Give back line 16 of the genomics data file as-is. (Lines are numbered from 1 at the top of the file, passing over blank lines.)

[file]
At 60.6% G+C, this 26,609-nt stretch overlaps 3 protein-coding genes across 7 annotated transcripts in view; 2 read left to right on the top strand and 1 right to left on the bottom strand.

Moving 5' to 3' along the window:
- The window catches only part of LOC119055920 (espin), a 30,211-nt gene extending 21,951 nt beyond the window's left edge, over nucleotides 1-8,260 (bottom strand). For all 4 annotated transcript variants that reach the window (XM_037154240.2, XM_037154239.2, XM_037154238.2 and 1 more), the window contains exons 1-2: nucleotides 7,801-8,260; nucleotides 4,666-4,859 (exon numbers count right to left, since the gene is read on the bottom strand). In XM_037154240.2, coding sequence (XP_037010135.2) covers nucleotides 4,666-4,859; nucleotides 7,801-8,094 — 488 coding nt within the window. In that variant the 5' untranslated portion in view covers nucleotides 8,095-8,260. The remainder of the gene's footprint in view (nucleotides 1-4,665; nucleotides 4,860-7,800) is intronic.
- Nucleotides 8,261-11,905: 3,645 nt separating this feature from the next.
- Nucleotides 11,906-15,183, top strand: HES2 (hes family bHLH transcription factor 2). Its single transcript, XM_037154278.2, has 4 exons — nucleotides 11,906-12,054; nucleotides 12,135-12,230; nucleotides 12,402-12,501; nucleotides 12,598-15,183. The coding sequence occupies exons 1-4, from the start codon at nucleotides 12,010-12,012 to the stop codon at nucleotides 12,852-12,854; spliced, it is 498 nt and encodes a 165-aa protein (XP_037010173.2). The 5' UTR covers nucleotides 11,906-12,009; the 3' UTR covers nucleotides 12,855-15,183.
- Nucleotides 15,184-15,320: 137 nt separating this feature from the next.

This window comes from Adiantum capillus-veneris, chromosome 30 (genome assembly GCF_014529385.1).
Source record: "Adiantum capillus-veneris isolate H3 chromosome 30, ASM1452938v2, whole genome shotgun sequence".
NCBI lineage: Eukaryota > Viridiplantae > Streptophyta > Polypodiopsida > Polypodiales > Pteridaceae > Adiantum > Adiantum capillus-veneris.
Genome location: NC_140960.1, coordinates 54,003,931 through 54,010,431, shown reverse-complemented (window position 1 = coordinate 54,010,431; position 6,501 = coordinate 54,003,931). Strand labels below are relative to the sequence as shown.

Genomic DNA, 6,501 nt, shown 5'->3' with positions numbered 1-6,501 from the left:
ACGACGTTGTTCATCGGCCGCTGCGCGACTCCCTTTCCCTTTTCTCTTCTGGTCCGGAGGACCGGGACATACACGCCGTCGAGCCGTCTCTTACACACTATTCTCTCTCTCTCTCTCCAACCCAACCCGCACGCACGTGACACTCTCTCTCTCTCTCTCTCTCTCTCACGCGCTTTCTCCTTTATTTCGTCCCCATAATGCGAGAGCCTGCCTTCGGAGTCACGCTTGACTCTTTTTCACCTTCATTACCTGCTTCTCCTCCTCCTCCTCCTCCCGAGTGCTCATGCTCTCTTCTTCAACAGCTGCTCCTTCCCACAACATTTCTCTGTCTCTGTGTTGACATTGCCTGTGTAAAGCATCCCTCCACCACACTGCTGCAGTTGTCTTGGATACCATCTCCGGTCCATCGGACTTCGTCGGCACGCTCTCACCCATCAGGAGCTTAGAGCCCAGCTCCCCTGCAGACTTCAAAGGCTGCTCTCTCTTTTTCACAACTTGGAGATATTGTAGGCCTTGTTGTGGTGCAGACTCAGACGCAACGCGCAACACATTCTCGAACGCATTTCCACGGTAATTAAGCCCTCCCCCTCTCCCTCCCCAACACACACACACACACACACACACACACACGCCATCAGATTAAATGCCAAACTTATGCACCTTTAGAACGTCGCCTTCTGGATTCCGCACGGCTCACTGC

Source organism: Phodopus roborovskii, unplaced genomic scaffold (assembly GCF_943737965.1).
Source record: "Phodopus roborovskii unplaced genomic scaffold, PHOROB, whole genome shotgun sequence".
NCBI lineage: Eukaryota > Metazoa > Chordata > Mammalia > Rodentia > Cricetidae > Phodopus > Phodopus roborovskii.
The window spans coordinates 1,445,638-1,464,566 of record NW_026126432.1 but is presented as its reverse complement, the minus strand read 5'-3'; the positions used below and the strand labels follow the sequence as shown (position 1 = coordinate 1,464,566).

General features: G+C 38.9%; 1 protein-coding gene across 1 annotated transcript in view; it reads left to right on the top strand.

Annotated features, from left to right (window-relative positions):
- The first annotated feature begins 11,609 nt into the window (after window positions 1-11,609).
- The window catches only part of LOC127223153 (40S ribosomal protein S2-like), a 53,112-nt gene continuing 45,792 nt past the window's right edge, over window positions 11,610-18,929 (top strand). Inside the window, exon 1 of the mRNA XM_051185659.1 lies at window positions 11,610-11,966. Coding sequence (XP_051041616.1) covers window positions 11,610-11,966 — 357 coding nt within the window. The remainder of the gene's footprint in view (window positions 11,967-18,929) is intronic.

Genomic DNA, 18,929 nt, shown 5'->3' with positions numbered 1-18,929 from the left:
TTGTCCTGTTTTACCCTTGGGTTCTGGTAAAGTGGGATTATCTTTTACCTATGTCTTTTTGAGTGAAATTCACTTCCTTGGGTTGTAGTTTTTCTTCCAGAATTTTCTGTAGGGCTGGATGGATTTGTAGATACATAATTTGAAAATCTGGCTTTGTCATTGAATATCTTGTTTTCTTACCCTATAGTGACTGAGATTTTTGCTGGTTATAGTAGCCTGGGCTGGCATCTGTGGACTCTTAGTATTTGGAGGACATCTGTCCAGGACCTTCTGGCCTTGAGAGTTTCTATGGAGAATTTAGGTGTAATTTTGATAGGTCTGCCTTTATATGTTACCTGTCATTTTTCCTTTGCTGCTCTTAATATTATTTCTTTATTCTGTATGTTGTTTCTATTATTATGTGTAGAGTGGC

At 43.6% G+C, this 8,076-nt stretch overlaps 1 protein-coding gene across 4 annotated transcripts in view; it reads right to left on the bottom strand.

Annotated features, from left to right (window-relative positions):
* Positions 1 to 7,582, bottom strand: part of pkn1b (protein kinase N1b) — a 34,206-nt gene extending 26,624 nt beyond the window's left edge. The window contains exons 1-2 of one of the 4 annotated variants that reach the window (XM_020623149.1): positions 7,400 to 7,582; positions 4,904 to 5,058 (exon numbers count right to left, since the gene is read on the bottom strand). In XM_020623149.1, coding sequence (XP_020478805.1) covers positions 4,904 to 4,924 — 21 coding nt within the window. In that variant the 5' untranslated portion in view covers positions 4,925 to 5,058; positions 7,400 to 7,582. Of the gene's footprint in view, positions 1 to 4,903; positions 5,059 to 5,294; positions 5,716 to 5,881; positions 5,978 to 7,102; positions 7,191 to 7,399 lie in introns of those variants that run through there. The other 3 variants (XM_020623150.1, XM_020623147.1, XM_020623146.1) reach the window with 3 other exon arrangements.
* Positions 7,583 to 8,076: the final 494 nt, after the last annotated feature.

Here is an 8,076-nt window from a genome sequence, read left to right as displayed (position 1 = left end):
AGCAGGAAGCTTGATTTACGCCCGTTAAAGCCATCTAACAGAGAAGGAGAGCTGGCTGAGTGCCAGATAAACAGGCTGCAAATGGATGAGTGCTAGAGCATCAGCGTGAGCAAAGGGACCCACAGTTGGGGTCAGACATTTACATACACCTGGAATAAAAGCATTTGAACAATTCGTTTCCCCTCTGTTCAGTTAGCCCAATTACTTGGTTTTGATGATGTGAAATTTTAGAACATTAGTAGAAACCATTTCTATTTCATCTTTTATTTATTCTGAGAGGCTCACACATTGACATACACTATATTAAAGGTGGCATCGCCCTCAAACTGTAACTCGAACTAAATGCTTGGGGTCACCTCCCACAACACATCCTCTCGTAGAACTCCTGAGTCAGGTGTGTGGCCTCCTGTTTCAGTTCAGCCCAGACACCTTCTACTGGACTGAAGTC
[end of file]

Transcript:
The window spans coordinates 1,445,638-1,464,566 of record NW_026126432.1 but is presented as its reverse complement, the minus strand read 5'-3'; the positions used below and the strand labels follow the sequence as shown (position 1 = coordinate 1,464,566).